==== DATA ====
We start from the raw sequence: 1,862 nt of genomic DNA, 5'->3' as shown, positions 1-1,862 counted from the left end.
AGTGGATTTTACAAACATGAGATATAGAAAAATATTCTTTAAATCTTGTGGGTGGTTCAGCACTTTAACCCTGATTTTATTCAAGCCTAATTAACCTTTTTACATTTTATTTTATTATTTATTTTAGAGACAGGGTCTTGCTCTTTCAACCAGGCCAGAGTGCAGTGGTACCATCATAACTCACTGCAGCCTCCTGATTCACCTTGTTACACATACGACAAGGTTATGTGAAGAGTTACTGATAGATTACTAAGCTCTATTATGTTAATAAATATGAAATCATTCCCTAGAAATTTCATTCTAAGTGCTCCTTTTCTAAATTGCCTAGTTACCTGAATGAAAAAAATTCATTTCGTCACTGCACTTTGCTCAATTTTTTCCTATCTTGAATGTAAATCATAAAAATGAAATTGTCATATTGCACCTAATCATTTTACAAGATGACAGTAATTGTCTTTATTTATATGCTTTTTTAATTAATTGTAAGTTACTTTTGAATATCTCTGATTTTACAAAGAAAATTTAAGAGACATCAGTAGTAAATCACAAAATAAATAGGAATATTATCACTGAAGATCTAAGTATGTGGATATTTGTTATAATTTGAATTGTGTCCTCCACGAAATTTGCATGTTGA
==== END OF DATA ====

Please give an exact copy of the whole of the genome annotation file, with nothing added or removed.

We start from the raw sequence: 1,862 nt of genomic DNA, 5'->3' as shown, positions 1-1,862 counted from the left end.
AGTGGATTTTACAAACATGAGATATAGAAAAATATTCTTTAAATCTTGTGGGTGGTTCAGCACTTTAACCCTGATTTTATTCAAGCCTAATTAACCTTTTTACATTTTATTTTATTATTTATTTTAGAGACAGGGTCTTGCTCTTTCAACCAGGCCAGAGTGCAGTGGTACCATCATAACTCACTGCAGCCTCCTGATTCACCTTGTTACACATACGACAAGGTTATGTGAAGAGTTACTGATAGATTACTAAGCTCTATTATGTTAATAAATATGAAATCATTCCCTAGAAATTTCATTCTAAGTGCTCCTTTTCTAAATTGCCTAGTTACCTGAATGAAAAAAATTCATTTCGTCACTGCACTTTGCTCAATTTTTTCCTATCTTGAATGTAAATCATAAAAATGAAATTGTCATATTGCACCTAATCATTTTACAAGATGACAGTAATTGTCTTTATTTATATGCTTTTTTAATTAATTGTAAGTTACTTTTGAATATCTCTGATTTTACAAAGAAAATTTAAGAGACATCAGTAGTAAATCACAAAATAAATAGGAATATTATCACTGAAGATCTAAGTATGTGGATATTTGTTATAATTTGAATTGTGTCCTCCACGAAATTTGCATGTTGA